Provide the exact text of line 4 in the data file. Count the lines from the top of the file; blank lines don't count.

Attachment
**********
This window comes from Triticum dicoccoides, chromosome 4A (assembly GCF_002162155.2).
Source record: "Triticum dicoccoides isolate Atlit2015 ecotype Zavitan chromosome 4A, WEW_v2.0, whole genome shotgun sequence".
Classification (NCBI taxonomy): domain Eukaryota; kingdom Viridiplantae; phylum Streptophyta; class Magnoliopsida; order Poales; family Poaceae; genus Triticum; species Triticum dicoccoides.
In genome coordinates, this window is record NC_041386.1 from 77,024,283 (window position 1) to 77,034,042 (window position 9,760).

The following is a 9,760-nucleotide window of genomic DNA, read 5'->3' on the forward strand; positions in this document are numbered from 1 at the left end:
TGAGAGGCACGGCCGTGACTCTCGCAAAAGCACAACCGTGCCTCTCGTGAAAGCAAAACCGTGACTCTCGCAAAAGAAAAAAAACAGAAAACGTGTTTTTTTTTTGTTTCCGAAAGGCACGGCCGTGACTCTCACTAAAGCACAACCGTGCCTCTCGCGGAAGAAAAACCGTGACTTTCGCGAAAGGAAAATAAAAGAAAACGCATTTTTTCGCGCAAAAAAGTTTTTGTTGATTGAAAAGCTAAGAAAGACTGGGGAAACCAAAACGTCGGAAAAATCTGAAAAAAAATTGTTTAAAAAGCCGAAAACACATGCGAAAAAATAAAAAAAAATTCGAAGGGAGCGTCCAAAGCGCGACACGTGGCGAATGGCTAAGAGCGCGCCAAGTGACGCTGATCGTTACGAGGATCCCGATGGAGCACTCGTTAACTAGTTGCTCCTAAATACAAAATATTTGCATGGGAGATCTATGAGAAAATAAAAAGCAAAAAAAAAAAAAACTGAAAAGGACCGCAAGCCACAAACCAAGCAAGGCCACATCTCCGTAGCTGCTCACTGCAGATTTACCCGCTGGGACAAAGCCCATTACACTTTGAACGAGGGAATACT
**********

In genome coordinates, this window is record NC_041386.1 from 77,024,283 (window position 1) to 77,034,042 (window position 9,760).